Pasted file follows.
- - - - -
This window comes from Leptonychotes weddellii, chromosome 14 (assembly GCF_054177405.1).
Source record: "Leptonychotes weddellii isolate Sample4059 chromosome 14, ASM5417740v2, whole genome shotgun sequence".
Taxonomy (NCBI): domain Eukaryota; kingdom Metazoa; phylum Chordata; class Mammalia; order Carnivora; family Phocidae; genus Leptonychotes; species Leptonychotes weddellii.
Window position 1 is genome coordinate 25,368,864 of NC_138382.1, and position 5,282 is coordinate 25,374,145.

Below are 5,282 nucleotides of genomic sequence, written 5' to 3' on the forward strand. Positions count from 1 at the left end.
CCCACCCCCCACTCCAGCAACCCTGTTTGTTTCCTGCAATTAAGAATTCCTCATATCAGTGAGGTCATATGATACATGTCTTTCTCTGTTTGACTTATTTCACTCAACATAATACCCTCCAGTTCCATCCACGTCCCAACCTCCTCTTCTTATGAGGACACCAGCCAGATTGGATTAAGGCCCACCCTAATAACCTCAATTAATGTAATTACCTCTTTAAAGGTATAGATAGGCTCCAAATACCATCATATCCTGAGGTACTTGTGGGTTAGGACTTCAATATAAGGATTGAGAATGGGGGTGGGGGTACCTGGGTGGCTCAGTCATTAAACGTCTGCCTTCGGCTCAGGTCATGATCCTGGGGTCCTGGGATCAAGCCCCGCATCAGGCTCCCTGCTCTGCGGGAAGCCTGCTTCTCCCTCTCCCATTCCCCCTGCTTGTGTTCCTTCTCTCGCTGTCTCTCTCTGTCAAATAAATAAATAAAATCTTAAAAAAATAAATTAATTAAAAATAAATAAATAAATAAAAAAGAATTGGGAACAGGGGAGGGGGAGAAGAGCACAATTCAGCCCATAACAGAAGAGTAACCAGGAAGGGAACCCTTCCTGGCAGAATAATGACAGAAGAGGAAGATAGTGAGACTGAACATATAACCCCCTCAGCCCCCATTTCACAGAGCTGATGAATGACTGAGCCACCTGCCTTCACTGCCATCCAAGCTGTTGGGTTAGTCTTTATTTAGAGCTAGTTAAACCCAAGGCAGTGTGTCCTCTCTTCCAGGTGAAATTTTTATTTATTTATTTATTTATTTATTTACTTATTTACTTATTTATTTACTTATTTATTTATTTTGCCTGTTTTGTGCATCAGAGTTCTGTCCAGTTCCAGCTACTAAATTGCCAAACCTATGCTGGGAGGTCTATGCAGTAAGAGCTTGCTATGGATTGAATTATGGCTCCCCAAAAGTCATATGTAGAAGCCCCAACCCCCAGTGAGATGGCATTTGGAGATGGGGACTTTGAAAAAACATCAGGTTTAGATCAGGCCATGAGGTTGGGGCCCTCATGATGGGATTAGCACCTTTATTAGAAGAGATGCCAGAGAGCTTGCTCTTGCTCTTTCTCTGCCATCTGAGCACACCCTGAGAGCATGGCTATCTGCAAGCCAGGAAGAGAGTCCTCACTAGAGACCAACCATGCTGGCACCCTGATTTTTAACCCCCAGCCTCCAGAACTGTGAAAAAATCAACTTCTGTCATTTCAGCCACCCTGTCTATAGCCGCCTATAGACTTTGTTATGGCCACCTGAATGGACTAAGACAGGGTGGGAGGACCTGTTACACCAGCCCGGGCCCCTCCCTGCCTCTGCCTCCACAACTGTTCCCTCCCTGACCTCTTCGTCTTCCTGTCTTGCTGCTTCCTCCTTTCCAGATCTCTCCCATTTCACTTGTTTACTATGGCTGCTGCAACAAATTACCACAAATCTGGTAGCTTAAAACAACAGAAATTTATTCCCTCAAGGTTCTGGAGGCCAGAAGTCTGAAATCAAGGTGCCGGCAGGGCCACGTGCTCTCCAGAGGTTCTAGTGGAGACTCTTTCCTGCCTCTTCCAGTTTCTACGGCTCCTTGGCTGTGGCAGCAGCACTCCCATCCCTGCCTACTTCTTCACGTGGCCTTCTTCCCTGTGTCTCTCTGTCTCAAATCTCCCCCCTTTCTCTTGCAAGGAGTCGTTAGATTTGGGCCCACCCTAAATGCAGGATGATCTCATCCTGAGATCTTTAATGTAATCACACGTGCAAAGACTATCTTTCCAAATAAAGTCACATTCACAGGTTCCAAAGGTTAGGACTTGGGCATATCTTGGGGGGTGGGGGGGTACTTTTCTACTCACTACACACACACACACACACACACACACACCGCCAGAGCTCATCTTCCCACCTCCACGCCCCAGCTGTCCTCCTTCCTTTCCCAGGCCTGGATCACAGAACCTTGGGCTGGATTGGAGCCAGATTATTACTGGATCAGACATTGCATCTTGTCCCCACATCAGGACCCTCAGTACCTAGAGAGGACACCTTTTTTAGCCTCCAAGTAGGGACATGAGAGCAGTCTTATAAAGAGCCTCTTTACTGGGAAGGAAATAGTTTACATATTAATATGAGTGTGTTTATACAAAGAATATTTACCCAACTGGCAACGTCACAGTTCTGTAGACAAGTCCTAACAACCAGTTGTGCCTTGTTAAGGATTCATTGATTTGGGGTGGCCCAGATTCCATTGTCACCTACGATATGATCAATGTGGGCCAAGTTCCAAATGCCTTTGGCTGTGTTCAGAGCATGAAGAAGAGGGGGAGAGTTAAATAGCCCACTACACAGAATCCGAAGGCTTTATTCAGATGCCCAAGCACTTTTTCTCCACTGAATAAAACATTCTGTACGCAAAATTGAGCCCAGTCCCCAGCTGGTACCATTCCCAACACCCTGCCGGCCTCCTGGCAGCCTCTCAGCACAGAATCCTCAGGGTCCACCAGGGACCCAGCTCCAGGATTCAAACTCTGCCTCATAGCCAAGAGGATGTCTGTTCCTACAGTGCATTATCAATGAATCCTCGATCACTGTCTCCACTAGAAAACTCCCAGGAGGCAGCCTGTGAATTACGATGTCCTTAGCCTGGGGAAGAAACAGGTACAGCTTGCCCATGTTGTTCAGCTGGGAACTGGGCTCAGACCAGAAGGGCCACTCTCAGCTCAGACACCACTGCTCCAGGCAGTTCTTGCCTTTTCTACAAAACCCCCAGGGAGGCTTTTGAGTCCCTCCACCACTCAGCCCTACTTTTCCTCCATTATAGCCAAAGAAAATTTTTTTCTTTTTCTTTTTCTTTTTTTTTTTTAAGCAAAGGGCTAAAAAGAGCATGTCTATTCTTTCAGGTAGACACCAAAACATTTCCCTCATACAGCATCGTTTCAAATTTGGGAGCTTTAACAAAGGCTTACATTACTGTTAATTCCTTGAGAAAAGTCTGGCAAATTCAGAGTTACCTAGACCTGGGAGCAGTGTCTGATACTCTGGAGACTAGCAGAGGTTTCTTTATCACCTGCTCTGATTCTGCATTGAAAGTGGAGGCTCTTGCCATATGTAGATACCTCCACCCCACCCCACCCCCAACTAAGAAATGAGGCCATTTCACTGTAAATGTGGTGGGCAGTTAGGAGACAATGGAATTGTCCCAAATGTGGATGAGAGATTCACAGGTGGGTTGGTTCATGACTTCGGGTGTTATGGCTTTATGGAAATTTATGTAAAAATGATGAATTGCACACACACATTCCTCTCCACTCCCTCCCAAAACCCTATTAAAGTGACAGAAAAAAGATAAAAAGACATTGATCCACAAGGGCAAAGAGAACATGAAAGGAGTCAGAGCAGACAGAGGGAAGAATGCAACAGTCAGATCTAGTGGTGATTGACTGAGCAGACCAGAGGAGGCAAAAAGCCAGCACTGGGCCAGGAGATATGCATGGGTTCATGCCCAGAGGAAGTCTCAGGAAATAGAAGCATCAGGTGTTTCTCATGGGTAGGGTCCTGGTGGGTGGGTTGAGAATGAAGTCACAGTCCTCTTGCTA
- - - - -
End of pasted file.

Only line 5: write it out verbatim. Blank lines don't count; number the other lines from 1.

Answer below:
Below are 5,282 nucleotides of genomic sequence, written 5' to 3' on the forward strand. Positions count from 1 at the left end.